In “Email Marketing Metrics, Part 1: The Basics,” my article last month, I addressed the primary measurements for email marketing: delivery rate, open rate, and click rate.
In this “Part 2” installment, I’ll review more advanced email metrics, with tips on how to use them.
Tracking from an email open to a click to a conversion can be difficult because consumers typically don’t follow a straight path from an email to an instant purchase. You first need to ensure that the email has the proper tracking parameters appended to all links to your website. Depending on the tracking system, you can typically determine reporting, and sales attribution rules.
Since consumers take vastly different paths, how you set up your tracking will determine if email gets attributed to a sale. For example, assume a consumer receives an email from you and clicks on it, and then shops but, ultimately, leaves your site. A day later the consumer searches on Google for your website, clicks on a search ad, and then makes the purchase. Does the email or the ad get the credit for the sale?
Tracking conversions from your email program, in other words, is a good way to gage success. But it is only one variable to tell the complete story.
Offer Code Redemption
The use of offer or promotion codes in emails is an effective way to measure effectiveness. However, like other methods of tracking, it isn’t perfect.
- Is the code unique to the email campaign?
- Did the email promotion code leak onto any affiliate sites or coupon sites where it may be used?
- Is the promotional code automatically applied after clicking through the email, or does the recipient have to go back and type it in from the email?
All of these factors will determine whether individuals will use an offer code. In my previous ecommerce experience, we found that roughly 33 percent of sales from a direct click in an email promotion used the offer code. We also found that roughly 50 percent of the promotional code sales were coming in under a different media — people called in the order or came to the site directly and used the email promotion code.
Know the behavior of your visitors and set benchmarks to determine the success of future promotional code offers.
Reviewing metrics by domain is an important step in locating problems with particular ISPs. Email delivery is complicated and changes daily. So monitoring your performance across the different domains — i.e., Yahoo, Gmail, Hotmail, many more — in your database can help to spot delivery problems.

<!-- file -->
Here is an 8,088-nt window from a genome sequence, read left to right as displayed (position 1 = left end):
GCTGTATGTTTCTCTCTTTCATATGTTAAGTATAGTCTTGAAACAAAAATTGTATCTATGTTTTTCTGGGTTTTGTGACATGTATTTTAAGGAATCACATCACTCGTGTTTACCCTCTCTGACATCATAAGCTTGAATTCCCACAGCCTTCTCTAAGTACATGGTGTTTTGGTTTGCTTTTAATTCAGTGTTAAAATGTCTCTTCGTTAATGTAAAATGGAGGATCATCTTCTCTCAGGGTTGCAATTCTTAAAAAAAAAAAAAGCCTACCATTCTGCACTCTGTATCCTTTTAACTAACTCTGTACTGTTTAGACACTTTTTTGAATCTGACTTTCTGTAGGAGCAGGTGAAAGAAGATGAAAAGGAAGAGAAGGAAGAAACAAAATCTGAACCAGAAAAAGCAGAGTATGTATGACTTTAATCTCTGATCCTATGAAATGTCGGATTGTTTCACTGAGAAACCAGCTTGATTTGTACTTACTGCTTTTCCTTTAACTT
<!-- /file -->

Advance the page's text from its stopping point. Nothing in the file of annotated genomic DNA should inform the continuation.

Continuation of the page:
For example, if your email open rates drop suddenly with all Hotmail subscribers, there could be an issue delivering mail to that domain. Notify your account manager at your email service provider to investigate and resolve the issue.
Every email subscriber is worthwhile to the bottom line of your business. Knowing what each subscriber is worth will help you to maintain and grow your subscriber list. This metric is fairly easy to estimate. Simply take the yearly revenue you’ve attributed to email marketing, and divide by the number of deliverable email subscribers. For example, if your email programs earn $100,000 a year, and you have 20,000 subscribers, then each subscriber has an estimated worth of $5 a year, or $25 for 5 years.
Those will always be rough estimates. But setting a value per subscriber will help ensure that you are keeping subscribers engaged and otherwise building your list to account for lost subscribers. In addition, assigning a value per subscriber will help calculate return on investment for future subscriber acquisition campaigns.
It’s likely a large percentage of your subscribers are reading and responding to your emails on their smartphones. This greatly impacts basic activity like opens, clicks, and conversions. Ensure that you are able to measure these basic metrics on mobile versus desktops. Most email service providers offer reporting that breaks down metrics by device or operating system. Litmus, an email testing and tracking platform, also offers this service.
Creating benchmarks for these metrics is the best place to start. What percentage of your subscribers is opening on mobile devices versus desktops? How is that trend changing over time?
In addition, the day and time could determine the device that someone uses. Recipients could use their desktop computers during working hours and mobile devices at night and on weekends. Establishing these metrics will help to direct your strategy to what you want to accomplish.
In addition, look at overall trends in the industry. For example, click rates tend to be much lower for individuals opening an email on their smartphones versus a desktop. Understanding that behavior will help address concerns for lower click rates.
In short, tracking the performance of your email program is all about benchmarking your metrics, and monitoring performance as you test and alter your strategy. Understanding basic and advanced email metrics and knowing which of those to focus on will determine your email marketing success.